Friday, September 5, 2008

Cerebral Matter

Each week, “Cerebral Matter” highlights articles, anecdotes, and analyses related to the psychological aspects of performance.

Head Games in auto racing:

The battle for the IndyCar championship is won on the course, but Helio Castroneves is trying to influence the outcome off the track.

Castroneves, who enters Sunday's Detroit Indy Grand Prix on Belle Isle 43 points behind driver points-leader Scott Dixon, has refined his strategy to include mind games with the New Zealander.

"I'm trying to do everything I can," said Castroneves, who will start on the front row with Dixon after turning in the second-fastest qualifying lap Saturday of 102.412 mph. "We're trying to get into his head."

Sarah Palin is prepared to deal with pressure. After all, she was a sportscaster and still is a competitor.

Ian Poulter is fed up and sick of dealing with distractions:
"It's just so mentally draining to be in this position, to listen and read and to get all the b.s all week. It's seriously, seriously mentally draining."...

...“They are the people I feel really sorry for,” he said. “They are going to be feeling pressure as it is and you don't want to be standing over a three-footer with so much doubt in your mind, not knowing if the ball is going to run straight.”

Music is great to listen to on many levels. It can change a person's mood instantly – one of the reason athletes use it to mentally prepare for competition. But, did you know listening to those tunes can actually help one heal?

Modeling is how we learn. Young athletes emulate veterans in various ways. Players even choose their numbers based on who they love as kids:
“When I was in high school, I used to watch basketball and the Chicago Bulls,” Aceves said this morning. “Dennis Rodman was one of the best players at that time. The way he played, he played a lot mentally. He made the other players get frustrated.”

But you’re not nuts, right, Alfredo?

“But I’m not nuts,” Aceves said, laughing.

Is your favorite coach really that valuable?

Can Nadal keep up his torrid mental pace?
“I think I help a little bit, him to play to this level,” Nadal said. “He played well today, but I didn’t play with normal intensity. I play a little bit less intensity than last few months for sure. Probably I’m a little bit tired more than usually.”…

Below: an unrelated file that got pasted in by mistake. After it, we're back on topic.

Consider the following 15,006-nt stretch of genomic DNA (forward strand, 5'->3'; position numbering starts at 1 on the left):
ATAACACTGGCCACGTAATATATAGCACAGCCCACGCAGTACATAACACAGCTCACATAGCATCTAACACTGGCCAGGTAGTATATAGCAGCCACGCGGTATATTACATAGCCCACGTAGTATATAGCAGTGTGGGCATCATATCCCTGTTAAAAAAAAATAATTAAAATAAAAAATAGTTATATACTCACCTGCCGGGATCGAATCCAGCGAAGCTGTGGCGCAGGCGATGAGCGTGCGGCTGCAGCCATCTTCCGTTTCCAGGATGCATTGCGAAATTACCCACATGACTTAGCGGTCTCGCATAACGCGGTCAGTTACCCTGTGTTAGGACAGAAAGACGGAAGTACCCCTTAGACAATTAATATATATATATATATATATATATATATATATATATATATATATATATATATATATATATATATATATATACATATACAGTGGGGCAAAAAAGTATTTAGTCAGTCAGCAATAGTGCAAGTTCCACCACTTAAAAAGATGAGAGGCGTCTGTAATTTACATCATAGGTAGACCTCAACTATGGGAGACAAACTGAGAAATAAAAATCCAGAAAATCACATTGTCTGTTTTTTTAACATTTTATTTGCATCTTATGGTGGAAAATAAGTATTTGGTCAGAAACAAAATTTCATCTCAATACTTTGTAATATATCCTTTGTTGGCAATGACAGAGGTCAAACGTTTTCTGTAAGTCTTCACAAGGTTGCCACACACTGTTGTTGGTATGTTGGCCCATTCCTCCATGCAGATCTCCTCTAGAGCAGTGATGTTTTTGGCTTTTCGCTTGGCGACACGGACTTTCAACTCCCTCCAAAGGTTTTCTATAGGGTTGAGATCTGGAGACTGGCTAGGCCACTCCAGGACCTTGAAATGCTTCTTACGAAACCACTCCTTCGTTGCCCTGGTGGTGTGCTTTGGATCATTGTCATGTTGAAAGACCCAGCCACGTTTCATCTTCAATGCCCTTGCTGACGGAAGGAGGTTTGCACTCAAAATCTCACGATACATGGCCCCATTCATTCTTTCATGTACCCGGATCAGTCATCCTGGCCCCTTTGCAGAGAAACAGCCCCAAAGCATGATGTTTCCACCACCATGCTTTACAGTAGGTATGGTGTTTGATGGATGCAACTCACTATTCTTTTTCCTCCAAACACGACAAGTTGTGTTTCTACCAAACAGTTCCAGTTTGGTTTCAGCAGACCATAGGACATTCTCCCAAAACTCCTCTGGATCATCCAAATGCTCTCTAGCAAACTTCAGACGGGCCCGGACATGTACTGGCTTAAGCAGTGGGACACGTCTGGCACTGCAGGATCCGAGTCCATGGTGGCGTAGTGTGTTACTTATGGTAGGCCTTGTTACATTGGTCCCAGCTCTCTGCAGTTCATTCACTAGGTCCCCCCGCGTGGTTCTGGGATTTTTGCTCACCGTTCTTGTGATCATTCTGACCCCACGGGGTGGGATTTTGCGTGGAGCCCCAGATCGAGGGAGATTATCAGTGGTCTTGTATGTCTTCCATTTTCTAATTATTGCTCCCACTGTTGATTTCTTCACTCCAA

…Despite flying from the United States to Beijing and back in the last two weeks, Nadal said jet lag was not as much a problem as mental fatigue from a grueling season.

Is an addiction to crossword puzzles healthy? What is happening in your mind gym?

Maybe it’s ok to be bored…at least some of the time:
In a recent paper in The Cambridge Journal of Education, Teresa Belton and Esther Priyadharshini of East Anglia University in England reviewed decades of research and theory on boredom, and concluded that it’s time that boredom “be recognized as a legitimate human emotion that can be central to learning and creativity.”


Evans said...

"Sarah Palin is prepared to deal with pressure. After all, she was a sportscaster and still is a competitor."

That may be true, but the McCain camp clearly thinks it isn't. She is only planned to have 1 interview this month so far. Perhaps they know she can deal with the pressure, but just doesn't know enough to hit the ground running yet.

With her comments yesterday showing a clear misunderstanding of the housing markets... it's no wonder the aren't allowing interviews. A gaffe like that in a planned speech, yikes!

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